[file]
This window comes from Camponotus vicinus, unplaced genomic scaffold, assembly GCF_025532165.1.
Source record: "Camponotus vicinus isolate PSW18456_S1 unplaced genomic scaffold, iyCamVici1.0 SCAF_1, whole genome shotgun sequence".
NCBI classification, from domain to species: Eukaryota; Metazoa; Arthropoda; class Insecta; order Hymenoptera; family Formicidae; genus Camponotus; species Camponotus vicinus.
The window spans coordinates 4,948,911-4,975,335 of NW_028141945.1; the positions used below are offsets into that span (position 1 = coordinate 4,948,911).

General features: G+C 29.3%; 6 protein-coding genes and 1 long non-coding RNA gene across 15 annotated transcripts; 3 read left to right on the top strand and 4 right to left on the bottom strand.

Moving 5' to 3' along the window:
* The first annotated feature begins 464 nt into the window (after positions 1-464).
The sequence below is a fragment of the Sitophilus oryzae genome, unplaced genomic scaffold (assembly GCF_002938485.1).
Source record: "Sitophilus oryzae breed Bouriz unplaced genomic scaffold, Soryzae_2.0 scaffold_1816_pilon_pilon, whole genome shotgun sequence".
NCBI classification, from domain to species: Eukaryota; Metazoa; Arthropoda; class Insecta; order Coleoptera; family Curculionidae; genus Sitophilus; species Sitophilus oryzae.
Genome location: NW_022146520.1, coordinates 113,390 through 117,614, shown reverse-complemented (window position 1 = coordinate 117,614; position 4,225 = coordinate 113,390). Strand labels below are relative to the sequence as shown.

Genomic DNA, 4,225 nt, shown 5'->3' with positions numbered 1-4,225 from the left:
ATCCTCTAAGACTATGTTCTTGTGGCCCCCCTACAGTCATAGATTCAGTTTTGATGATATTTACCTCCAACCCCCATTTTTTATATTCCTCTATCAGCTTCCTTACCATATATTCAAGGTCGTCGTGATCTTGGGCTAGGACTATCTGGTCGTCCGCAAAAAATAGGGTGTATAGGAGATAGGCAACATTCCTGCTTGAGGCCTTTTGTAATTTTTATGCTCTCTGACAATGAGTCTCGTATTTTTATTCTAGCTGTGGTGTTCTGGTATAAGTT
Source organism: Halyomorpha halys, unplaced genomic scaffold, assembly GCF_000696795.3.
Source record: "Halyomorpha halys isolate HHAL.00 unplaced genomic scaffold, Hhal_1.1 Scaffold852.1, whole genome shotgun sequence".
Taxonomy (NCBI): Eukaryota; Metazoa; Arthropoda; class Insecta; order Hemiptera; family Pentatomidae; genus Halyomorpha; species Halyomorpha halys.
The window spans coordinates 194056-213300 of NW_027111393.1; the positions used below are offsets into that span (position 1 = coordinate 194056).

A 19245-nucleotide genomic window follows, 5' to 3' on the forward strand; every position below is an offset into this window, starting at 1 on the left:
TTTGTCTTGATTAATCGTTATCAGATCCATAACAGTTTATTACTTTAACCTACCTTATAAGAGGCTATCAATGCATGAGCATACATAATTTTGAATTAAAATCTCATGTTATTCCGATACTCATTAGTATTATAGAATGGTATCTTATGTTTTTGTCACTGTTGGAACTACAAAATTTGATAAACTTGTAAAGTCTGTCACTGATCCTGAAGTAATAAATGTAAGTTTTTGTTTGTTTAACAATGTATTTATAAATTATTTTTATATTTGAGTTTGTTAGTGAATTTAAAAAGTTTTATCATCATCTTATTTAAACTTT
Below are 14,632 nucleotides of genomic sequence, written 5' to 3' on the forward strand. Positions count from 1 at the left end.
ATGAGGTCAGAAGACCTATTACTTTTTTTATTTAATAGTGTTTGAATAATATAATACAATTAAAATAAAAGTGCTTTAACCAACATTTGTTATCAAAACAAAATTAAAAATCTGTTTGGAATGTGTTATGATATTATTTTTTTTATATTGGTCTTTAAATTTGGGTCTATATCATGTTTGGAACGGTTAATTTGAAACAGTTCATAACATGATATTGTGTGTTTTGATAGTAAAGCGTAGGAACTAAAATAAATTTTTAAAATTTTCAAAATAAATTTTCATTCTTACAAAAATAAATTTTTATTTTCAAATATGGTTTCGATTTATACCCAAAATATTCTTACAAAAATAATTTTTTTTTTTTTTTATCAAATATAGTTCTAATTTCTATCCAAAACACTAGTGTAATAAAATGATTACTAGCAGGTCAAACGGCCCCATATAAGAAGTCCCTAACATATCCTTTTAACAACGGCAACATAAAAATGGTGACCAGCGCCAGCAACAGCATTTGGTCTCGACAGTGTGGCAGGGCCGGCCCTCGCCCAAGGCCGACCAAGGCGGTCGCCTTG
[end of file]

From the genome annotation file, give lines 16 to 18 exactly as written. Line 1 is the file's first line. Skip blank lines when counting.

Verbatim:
Taxonomy (NCBI): Eukaryota; Metazoa; Arthropoda; class Insecta; order Hemiptera; family Pentatomidae; genus Halyomorpha; species Halyomorpha halys.
The window spans coordinates 194056-213300 of NW_027111393.1; the positions used below are offsets into that span (position 1 = coordinate 194056).

A 19245-nucleotide genomic window follows, 5' to 3' on the forward strand; every position below is an offset into this window, starting at 1 on the left: